Optical coherence tomography (OCT), the most widely used optical medical imaging technology, has finally made its move into the non-destructive testing (NDT) and inspection arena, much as ultrasound did in the 1960’s. Valued for its ability to provide non-contact imaging of surface morphology and subsurface structure with micron-level resolution, the technique can provide quantitative analysis of structure, features, and defects for a wide range of materials. It is also rapid; 3D images may be captured in within few seconds, or a cross-section can be monitored at faster than video rates for real-time manufacturing or process control feedback. It is an interesting time for OCT in nondestructive testing; while it has been qualified as a viable candidate for several NDT applications, it remains to be seen in which markets it will become the technology of choice. We discuss a number of possible applications below.
OCT for next generation NDT
Based on low-coherence interferometry, OCT uses infrared light to probe the sample and rapidly create a 3D image from a series of cross-sections. It may be used with any dielectric material, including paints, glasses, foils, coatings, polymers, silicone, and rubber, as well as plastics, and for surface features of metals.
While ultrasonic inspection has been the manufacturing industry’s standard in subsurface imaging for simple cross-sections, the technique is limited in its speed and resolution, and requires the use of a coupling medium.
Confocal imaging offers submicron resolution, but is very expensive, and limited to depths of less than 1 mm. OCT bridges the cost gap, retaining ultrasound’s flexibility in taking the probe to the sample, while offering 2-10 µm resolution and eliminating the need for contact. Its ability to compete with other inspection and process monitoring techniques depends not only on these factors, but also on the unique needs of each industry.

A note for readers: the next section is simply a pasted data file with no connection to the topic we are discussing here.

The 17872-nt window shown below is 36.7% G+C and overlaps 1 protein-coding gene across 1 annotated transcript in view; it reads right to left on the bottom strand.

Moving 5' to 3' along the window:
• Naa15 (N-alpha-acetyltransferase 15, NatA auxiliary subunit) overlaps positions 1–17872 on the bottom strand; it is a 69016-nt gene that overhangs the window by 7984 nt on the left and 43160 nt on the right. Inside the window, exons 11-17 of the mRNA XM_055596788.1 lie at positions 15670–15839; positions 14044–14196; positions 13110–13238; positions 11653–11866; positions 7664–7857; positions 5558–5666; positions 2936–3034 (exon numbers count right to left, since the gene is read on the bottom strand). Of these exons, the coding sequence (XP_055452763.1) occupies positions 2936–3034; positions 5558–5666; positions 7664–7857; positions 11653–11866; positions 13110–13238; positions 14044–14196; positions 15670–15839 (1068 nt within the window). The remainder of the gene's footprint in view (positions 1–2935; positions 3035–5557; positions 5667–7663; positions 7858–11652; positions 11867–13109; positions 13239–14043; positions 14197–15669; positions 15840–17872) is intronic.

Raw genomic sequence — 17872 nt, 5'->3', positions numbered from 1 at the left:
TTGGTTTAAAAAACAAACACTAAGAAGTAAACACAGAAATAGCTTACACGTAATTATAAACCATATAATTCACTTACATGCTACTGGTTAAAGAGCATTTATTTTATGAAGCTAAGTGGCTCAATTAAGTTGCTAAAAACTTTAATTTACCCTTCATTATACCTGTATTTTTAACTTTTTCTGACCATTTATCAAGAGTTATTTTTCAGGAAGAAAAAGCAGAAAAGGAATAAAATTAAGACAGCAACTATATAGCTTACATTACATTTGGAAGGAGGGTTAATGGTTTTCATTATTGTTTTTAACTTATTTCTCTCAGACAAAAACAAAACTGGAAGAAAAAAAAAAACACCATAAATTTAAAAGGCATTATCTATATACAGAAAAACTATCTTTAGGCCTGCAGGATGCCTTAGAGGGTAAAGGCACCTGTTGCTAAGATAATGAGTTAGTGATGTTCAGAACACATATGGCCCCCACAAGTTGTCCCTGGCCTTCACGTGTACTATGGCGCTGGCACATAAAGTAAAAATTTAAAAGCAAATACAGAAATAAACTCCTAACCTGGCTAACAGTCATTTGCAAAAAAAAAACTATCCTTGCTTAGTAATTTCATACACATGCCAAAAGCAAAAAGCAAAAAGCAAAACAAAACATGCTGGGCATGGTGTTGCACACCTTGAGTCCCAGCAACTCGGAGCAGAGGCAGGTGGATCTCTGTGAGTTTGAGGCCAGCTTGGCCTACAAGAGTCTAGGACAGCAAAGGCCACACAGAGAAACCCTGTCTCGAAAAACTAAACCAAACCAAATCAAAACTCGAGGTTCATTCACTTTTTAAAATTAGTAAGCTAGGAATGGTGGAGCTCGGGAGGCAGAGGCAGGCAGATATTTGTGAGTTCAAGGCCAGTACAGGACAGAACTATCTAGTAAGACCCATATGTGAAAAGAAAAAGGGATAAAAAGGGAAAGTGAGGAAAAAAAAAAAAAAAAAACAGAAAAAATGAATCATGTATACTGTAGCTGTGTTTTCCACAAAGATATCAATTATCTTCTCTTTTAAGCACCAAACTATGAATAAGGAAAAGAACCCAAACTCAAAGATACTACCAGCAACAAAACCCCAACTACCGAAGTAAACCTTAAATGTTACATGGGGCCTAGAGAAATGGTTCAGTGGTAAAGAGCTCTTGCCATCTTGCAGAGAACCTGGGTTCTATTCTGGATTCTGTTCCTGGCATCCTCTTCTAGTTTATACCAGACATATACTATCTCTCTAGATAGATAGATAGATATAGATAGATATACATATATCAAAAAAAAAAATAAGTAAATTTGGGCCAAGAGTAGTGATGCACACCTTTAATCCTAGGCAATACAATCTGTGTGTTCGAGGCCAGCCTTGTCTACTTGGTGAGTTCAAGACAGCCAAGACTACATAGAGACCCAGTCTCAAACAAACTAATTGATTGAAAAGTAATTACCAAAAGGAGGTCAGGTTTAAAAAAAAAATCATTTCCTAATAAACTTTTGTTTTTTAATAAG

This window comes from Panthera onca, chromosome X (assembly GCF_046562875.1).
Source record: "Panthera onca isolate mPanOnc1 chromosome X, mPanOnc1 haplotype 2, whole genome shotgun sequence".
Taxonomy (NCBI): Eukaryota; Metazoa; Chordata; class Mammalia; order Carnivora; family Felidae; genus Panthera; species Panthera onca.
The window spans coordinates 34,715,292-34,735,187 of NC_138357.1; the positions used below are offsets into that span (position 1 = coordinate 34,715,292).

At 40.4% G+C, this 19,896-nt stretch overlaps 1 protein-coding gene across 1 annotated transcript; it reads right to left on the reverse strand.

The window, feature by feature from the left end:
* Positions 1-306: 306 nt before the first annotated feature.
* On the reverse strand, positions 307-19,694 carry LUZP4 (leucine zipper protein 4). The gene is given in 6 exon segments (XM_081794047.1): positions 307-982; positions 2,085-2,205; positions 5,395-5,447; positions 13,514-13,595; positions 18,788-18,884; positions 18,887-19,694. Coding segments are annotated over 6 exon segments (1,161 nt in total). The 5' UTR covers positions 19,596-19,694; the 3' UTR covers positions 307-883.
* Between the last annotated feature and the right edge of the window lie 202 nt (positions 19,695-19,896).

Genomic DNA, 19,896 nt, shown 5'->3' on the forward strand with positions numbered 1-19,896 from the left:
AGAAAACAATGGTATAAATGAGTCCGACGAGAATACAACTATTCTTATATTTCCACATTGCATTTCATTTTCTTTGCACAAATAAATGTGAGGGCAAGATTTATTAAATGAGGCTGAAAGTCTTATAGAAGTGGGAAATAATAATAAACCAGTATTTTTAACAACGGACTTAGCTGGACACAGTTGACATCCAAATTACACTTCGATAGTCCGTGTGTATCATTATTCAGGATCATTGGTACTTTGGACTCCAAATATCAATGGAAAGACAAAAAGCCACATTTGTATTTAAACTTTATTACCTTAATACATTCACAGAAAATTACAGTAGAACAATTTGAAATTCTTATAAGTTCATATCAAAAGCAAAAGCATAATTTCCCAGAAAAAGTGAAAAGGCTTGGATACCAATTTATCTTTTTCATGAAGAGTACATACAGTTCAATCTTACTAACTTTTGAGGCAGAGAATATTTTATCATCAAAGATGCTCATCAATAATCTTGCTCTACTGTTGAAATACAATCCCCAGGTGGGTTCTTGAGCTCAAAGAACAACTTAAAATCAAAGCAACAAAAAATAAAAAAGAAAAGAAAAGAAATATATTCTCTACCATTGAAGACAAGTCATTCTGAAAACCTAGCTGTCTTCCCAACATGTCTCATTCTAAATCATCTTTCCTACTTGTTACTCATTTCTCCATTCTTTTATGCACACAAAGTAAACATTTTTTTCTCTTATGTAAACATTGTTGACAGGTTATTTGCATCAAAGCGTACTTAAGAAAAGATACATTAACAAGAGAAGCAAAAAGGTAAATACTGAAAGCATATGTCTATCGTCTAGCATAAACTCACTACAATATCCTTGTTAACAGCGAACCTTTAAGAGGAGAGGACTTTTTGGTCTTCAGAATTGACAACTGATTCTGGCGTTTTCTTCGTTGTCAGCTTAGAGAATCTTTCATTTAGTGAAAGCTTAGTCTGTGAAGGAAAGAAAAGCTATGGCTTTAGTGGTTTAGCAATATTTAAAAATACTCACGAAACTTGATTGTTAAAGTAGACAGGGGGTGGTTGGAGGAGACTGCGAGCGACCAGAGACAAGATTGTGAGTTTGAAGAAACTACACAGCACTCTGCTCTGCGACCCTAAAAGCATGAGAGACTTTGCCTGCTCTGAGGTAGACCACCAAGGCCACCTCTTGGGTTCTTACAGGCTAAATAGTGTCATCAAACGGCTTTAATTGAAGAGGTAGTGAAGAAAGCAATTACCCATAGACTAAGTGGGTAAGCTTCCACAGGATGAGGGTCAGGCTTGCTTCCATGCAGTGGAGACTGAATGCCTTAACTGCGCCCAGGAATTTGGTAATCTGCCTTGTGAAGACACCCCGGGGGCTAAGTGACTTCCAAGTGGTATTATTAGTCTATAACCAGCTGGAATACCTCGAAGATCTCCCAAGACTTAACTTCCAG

Not surprisingly, the medical industry has been quick to adopt OCT for the analysis of high precision medical devices due to its ability to generate non-contact images of very small, thin, and delicate structures such as contact lenses and stents.
OCT can also provide information about pores, defects, and gaps in the production of critical membranes and seals. In the medical industry, resolution and accuracy are more important than speed or cost for quality assurance of critical parts.
Materials and textiles
In the materials and textile industries, quality control often requires destructive sampling in combination with manual or machine vision inspection. Woven fabrics pose a particular problem to image processing algorithms when the weave is complex or composed of multiple structures and colors, resulting in errors when dealing with checked and colored fabrics. By looking below the surface, OCT has shown promise in discriminating weave from weft threads to validate the weave pattern quickly and accurately. It is also being used to nondestructively identify defects in polymer composite materials, and to characterize the layers in sound-absorbing fibrous composites for the development of specialized acoustic materials.
Aviation and automotive